Garner, a black man from Staten Island, died last month after a police officer put him in a chokehold while arresting him for allegedly selling loose cigarettes.
People at the march continually chanted, “No justice, no peace, no racist police” and “don’t shoot, I’m black.”
Protestors in New York have connected Garner’s death to a culture of racial profiling and police brutality that they say disproportionally affects people of color, which is similar to sentiments in Ferguson, Mo., where protests erupted two weeks ago after an unarmed black teenager, Michael Brown was shot and killed by a police officer.
“It’s clear based on the numbers of killings that have happened across the country of unarmed black and brown men, that we have a clear problem in the U.S. with the way that we value men of color and their lives,” said Rachel Gregory, 24, a march participant.
Greginald Spencer, 30, who is involved with Rev. Al Sharpton’s National Action Network, said police once profiled him after he left a barbershop with a t-shirt and gym shorts on. A police car slowed down to watch him.
“I’m not saying all cops are bad,” Spencer said. “But there are those out there who are resorting to so much rage and anger, and simply because you’re born a certain color, you’re automatically targeted, and that’s not fair.”
On Saturday, protestors shouted as they boarded the ferry to Staten Island and arrived at the gathering location, “hands up, don’t shoot”—the slogan that demonstrators in Ferguson have used to oppose Brown’s death.
March participants also held signs and wore t-shirts that connected Garner’s death with others who died at the hands of police, such as Ramarley Graham, who was shot by New York City police in 2012 when officers thought he possessed a gun. He was later found unarmed.
The march, which began shortly after 12 p.m., from the spot on Bay Street where Garner died and ended at a rally staging area several blocks away, was marked early on by disorganization.
At one point before the procession began, parade marshals threatened reporters that they would call the police if reporters did not back away from the site of Garner’s death. Rev. Sharpton, who organized the event, and members of Garner’s family were expected to make comments at the site.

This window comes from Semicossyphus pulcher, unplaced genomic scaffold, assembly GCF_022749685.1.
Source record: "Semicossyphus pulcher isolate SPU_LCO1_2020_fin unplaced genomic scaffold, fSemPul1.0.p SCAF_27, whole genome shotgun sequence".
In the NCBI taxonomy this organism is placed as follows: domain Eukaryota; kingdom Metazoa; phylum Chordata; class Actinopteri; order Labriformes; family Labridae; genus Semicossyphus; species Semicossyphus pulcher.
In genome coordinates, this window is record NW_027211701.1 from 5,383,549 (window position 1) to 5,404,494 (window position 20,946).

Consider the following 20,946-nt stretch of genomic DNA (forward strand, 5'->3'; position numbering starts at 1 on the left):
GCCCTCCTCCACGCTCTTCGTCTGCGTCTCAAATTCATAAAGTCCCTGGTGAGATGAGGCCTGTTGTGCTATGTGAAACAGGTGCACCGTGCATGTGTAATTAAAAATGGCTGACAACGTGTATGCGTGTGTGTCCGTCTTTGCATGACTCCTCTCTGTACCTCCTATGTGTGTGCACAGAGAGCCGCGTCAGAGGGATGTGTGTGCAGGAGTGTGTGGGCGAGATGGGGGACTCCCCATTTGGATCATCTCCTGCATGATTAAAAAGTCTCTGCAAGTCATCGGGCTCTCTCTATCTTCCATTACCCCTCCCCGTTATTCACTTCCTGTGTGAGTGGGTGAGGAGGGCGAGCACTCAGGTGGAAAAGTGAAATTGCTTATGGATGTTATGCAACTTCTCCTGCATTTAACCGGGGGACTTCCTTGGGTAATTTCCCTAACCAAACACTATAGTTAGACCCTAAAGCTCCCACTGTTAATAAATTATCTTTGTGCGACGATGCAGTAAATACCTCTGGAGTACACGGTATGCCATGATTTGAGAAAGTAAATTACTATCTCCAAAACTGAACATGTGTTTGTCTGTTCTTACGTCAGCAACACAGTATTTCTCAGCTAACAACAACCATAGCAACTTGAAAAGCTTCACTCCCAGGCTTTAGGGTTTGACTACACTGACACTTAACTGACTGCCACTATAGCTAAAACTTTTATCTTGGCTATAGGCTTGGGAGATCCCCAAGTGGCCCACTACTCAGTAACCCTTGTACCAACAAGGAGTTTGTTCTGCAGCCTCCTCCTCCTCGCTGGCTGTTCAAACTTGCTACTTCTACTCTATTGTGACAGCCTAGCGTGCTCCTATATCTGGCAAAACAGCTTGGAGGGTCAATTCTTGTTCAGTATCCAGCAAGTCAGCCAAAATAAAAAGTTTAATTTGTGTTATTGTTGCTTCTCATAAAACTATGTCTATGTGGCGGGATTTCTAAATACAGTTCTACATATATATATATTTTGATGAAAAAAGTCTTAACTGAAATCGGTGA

Sharpton told reporters that the march was aimed at telling the city to reform its policing methods. “It sends a message that we are not talking just polemics, that people are tired of the outrageous behavior of some police. It’s not an anti-police march, it’s an anti-police brutality march,” he said.
The march otherwise proceeded without violence or confrontation, despite some earlier concerns leading up to the rally that there might be tensions between locals and protestors.
Many businesses in the area had shuttered their doors and some curious neighbors looked on from rooftops at the crowd, but there was no significant interaction with locals.
Event organizers did not have a permit for the event, which drew about 3,000 people. Sharpton said last week that they had established “an understanding” with the police.
Police officers at the scene said that event organizers were in charge of controlling the crowds. About 200 police and community affairs officers were on hand.
A number of politicians, past, present, and potentially future, also attended the march. Former New York governor David Paterson, New York gubernatorial candidate Zephyr Teachout, and council members Melissa Mark-Viverito, Jumaane Williams, and Ydanis Rodriguez were among the march-participants.
At around 1:30 p.m., several faith leaders and organization representatives made speeches calling for equal treatment by police and an end to police brutality.
Speakers included Sharpton, president of the NAACP (National Association for the Advancement of Colored People)’s New York chapter, Hazel Dukes, and president of the United Federation of Teachers, Michael Mulgrew.
Members of Garner’s family also appeared to thank participants for their support. The family emphasized that they wished to seek justice for Garner’s death peacefully.
Garner’s eldest daughter, Erica Garner, said, “His voice is finally being heard and people are standing up and speaking for him.”
Esaw Garner, wife of Garner, said Garner’s death was not a racial issue. “They [the police] did wrong and they need to pay for doing wrong,” she said.
Additional reporting by Petr Svab.